New National Poll: People Of Faith Support Immigration Reform
A new survey of U.S. citizens who are registered to vote by Public Religion Research Institute finds
broad support across religious groups for a comprehensive approach to immigration reform and strong
approval for clergy speaking out on the issue. As immigration reform efforts resume around the country,
the survey provides timely data about American voters’ attitudes on the issue and the influence of religion
and values. The nationwide telephone survey of 1,201 American voters, along with two surveys of voters
from Ohio (n=402) and Arkansas (n=402), was conducted March 5–11, 2010. The study was sponsored by
the Ford Foundation.
“By a 2-to-1 margin, American voters strongly support a comprehensive approach to immigration reform,
and they want a solution that reflects strongly held values,” said Dr. Robert P. Jones, CEO of Public
Religion Research Institute. “More than 8-in-10 Americans—including overwhelming majorities of white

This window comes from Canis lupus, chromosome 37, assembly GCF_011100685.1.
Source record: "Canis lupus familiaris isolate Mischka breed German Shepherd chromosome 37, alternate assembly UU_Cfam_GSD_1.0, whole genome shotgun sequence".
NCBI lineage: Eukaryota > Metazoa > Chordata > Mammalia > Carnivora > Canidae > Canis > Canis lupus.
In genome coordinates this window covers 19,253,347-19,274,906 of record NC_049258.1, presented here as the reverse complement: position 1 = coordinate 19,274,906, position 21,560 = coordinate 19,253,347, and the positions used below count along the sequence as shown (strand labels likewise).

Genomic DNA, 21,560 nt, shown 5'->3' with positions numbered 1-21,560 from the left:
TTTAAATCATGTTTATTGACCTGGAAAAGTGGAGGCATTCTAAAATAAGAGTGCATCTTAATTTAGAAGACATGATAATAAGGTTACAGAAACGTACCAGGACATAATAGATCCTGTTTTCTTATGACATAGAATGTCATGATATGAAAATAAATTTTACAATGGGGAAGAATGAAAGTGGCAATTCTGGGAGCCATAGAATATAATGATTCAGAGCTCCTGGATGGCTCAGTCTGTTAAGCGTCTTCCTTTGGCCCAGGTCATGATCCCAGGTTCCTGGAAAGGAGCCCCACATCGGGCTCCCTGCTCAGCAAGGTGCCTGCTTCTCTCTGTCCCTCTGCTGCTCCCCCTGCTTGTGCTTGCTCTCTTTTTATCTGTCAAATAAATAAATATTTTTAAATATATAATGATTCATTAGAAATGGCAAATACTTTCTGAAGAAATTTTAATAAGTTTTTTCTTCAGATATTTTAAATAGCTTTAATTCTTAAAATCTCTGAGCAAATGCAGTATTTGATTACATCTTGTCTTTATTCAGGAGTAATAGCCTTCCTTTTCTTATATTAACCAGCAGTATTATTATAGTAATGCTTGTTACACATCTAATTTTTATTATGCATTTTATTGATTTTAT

mainline Protestants, Catholics, and white evangelicals—believe strongly that immigration reform should be
guided by the values of protecting the dignity of every person and keeping families together as well as by
such values as promoting national security and ensuring fairness to taxpayers.”
The survey identified a significant partisan values gap that informs different approaches to immigration.
There is general agreement among Democratic, Independent, and Republican voters on values such as
promoting national security, securing the border, and ensuring fairness to taxpayers. On the other hand,
Democratic voters rated cultural-religious values—such as protecting the dignity of every person, keeping
families together, the Golden Rule, and the biblical value of welcoming the stranger—higher than
Republican voters by double digits.
Jones also said the survey refutes recent claims that religious leaders’ support for comprehensive
immigration reform does not reflect the values of people in the pews. Nearly nine-in-ten voters in the
general population and from every major religious tradition—including white evangelicals, white mainline
Protestants, and Catholics—favor a path to citizenship for illegal immigrants, one of the key provisions of a
comprehensive approach to reform. And by a two-to-one margin, voters overall and from across the
religious landscape favored a comprehensive approach over more limited approaches focused on
“On this issue, the public is out ahead of the politicians,” said Rev. Rich Nathan, pastor of the 10,000-
member Vineyard Church in Columbus, Ohio. “Our politicians need to exert some focused leadership;